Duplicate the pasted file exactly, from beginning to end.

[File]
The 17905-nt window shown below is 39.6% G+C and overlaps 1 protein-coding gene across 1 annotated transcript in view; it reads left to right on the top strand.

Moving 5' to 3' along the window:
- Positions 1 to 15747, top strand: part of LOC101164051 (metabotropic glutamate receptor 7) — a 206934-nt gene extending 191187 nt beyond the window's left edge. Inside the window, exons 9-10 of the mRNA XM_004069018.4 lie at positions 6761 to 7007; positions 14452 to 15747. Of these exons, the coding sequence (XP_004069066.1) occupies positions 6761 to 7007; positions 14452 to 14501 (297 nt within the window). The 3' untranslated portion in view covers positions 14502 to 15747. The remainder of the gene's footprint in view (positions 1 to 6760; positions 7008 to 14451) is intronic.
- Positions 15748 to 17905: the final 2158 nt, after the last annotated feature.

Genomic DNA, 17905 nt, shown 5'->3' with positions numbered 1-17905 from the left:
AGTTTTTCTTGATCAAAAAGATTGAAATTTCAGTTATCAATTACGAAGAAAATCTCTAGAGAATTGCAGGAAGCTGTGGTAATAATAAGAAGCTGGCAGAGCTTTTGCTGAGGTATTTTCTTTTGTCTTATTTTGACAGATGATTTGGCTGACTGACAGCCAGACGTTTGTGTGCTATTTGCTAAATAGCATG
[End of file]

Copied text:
The 17905-nt window shown below is 39.6% G+C and overlaps 1 protein-coding gene across 1 annotated transcript in view; it reads left to right on the top strand.

Moving 5' to 3' along the window:
- Positions 1 to 15747, top strand: part of LOC101164051 (metabotropic glutamate receptor 7) — a 206934-nt gene extending 191187 nt beyond the window's left edge. Inside the window, exons 9-10 of the mRNA XM_004069018.4 lie at positions 6761 to 7007; positions 14452 to 15747. Of these exons, the coding sequence (XP_004069066.1) occupies positions 6761 to 7007; positions 14452 to 14501 (297 nt within the window). The 3' untranslated portion in view covers positions 14502 to 15747. The remainder of the gene's footprint in view (positions 1 to 6760; positions 7008 to 14451) is intronic.
- Positions 15748 to 17905: the final 2158 nt, after the last annotated feature.

Genomic DNA, 17905 nt, shown 5'->3' with positions numbered 1-17905 from the left:
AGTTTTTCTTGATCAAAAAGATTGAAATTTCAGTTATCAATTACGAAGAAAATCTCTAGAGAATTGCAGGAAGCTGTGGTAATAATAAGAAGCTGGCAGAGCTTTTGCTGAGGTATTTTCTTTTGTCTTATTTTGACAGATGATTTGGCTGACTGACAGCCAGACGTTTGTGTGCTATTTGCTAAATAGCATG